Sodium Channelopathy Underlying Familial Sick Sinus Syndrome With Early Onset and Predominantly Male Characteristics

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Sick sinus syndrome (SSS) is a common arrhythmia often associated with aging or organic heart diseases but may also occur in a familial form with a variable mode of inheritance. Despite the identification of causative genes, including cardiac Na channel (SCN5A), the pathogenesis and molecular epidemiology of familial SSS remain undetermined primarily because of its rarity.

Methods and Results—

We genetically screened 48 members of 15 SSS families for mutations in several candidate genes and determined the functional properties of mutant Na channels using whole-cell patch clamping. We identified 6 SCN5A mutations including a compound heterozygous mutation. Heterologously expressed mutant Na channels showed loss-of-function properties of reduced or no Na current density in conjunction with gating modulations. Among 19 family members with SCN5A mutations, QT prolongation and Brugada syndrome were associated in 4 and 2 individuals, respectively. Age of onset in probands carrying SCN5A mutations was significantly less (mean±SE, 12.4±4.6 years; n=5) than in SCN5A-negative probands (47.0±4.6 years; n=10; P<0.001) or nonfamilial SSS (74.3±0.4 years; n=538; P<0.001). Meta-analysis of SSS probands carrying SCN5A mutations (n=29) indicated profound male predominance (79.3%) resembling Brugada syndrome but with a considerably earlier age of onset (20.9±3.4 years).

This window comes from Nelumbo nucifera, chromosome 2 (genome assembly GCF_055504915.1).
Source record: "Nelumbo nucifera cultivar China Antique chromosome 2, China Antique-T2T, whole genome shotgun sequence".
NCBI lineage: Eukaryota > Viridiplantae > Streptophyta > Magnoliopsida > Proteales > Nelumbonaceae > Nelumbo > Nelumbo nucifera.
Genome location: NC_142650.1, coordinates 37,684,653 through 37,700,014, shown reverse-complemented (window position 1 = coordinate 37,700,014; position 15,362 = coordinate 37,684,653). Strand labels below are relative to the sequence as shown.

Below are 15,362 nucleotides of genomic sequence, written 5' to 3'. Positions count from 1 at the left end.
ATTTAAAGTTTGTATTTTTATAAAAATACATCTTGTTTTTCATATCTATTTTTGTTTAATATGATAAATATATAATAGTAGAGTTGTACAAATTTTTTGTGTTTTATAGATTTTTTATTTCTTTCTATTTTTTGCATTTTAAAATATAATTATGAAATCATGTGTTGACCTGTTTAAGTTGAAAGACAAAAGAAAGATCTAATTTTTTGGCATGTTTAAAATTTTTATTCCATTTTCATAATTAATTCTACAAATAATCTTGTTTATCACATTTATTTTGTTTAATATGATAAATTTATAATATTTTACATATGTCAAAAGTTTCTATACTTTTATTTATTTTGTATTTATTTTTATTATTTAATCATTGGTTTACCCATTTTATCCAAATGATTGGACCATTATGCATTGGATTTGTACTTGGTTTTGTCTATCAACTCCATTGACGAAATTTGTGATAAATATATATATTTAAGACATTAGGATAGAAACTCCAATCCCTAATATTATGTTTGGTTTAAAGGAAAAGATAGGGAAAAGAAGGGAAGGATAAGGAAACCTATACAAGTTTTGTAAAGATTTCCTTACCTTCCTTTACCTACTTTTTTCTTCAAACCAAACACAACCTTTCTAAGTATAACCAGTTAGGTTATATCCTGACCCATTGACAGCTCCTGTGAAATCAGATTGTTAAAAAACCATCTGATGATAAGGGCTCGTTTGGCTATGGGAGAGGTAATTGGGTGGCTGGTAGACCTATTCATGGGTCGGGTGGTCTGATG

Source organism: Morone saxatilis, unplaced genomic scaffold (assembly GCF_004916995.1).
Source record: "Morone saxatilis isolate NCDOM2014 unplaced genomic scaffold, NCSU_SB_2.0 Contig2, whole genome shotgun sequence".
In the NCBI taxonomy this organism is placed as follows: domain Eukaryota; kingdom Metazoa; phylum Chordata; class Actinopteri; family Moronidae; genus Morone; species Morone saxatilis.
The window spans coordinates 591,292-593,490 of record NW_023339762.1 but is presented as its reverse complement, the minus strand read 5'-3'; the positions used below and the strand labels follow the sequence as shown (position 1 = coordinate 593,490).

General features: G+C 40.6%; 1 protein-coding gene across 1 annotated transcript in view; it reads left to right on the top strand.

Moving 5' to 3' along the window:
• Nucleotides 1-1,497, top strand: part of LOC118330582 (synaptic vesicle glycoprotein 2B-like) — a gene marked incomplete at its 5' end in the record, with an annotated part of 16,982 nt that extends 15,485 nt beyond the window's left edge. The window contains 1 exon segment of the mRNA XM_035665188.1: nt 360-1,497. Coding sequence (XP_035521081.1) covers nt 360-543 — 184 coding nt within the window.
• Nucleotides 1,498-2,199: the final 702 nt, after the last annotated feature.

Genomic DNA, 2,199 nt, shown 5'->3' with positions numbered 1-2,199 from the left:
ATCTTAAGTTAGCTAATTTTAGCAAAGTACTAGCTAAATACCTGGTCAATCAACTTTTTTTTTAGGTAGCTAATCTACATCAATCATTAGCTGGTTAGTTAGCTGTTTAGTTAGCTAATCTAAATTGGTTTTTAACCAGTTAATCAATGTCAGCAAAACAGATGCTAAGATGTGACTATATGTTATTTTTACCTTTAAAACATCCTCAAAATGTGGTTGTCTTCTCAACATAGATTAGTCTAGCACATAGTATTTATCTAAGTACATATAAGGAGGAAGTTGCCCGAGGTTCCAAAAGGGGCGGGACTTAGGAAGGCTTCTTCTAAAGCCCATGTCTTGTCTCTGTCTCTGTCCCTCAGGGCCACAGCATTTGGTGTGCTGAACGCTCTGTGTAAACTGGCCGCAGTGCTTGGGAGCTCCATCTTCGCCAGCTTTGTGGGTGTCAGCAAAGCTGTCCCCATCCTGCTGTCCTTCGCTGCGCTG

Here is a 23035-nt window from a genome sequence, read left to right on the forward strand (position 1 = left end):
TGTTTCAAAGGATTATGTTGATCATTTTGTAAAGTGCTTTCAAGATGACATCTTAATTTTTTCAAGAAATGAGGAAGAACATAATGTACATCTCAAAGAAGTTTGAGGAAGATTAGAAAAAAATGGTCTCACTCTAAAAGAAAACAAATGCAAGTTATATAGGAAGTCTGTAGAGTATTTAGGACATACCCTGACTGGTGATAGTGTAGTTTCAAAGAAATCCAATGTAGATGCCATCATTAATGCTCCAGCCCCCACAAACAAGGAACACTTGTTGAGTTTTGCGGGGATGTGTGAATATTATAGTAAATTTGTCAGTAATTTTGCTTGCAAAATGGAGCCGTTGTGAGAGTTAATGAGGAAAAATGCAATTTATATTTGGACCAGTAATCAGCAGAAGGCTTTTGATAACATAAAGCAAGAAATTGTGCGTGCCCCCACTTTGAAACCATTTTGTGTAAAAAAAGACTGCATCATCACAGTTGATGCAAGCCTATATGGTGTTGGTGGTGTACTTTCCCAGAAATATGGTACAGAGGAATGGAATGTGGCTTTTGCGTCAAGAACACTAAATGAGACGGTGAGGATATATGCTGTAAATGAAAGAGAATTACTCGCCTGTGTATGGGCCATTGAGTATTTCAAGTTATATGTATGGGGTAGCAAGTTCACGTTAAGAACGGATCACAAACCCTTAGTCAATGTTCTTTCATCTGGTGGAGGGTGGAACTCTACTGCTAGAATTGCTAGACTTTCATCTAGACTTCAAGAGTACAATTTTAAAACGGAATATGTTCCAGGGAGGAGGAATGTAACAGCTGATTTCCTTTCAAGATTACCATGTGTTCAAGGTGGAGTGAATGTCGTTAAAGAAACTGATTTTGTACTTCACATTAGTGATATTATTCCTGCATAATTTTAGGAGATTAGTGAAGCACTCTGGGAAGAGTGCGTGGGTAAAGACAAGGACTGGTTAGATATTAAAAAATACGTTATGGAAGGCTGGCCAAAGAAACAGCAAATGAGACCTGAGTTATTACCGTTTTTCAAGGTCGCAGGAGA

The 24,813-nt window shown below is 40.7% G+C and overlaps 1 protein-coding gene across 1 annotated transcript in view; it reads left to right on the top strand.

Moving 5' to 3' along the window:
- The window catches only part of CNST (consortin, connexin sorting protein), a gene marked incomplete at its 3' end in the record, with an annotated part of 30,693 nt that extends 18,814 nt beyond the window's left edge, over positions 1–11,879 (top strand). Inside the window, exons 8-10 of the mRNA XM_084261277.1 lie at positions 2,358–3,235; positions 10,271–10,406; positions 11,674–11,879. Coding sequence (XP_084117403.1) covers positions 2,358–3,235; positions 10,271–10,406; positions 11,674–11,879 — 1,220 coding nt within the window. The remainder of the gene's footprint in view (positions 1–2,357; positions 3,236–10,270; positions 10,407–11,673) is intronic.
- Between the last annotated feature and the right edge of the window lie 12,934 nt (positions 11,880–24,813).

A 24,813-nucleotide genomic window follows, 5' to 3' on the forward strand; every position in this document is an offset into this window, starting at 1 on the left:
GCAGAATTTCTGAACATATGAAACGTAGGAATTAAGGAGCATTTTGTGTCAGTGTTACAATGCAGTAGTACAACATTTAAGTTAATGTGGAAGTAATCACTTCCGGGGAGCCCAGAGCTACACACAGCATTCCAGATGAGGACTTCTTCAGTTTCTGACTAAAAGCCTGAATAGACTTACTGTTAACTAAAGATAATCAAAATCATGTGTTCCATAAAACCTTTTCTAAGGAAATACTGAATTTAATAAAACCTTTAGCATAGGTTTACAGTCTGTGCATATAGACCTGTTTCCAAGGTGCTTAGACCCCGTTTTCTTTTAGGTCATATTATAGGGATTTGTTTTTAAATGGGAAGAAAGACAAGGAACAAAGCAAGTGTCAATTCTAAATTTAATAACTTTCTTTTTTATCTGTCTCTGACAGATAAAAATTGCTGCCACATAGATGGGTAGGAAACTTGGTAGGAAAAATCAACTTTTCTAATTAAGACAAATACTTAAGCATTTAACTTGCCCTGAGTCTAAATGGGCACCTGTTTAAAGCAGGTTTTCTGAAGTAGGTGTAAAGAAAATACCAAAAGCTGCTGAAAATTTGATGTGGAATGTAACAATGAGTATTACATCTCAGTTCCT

The notable pathophysiological overlap between familial SSS and Na channelopathy indicates that familial SSS with SCN5A mutations may represent a subset of cardiac Na channelopathy with strong male predominance and early clinical manifestations.

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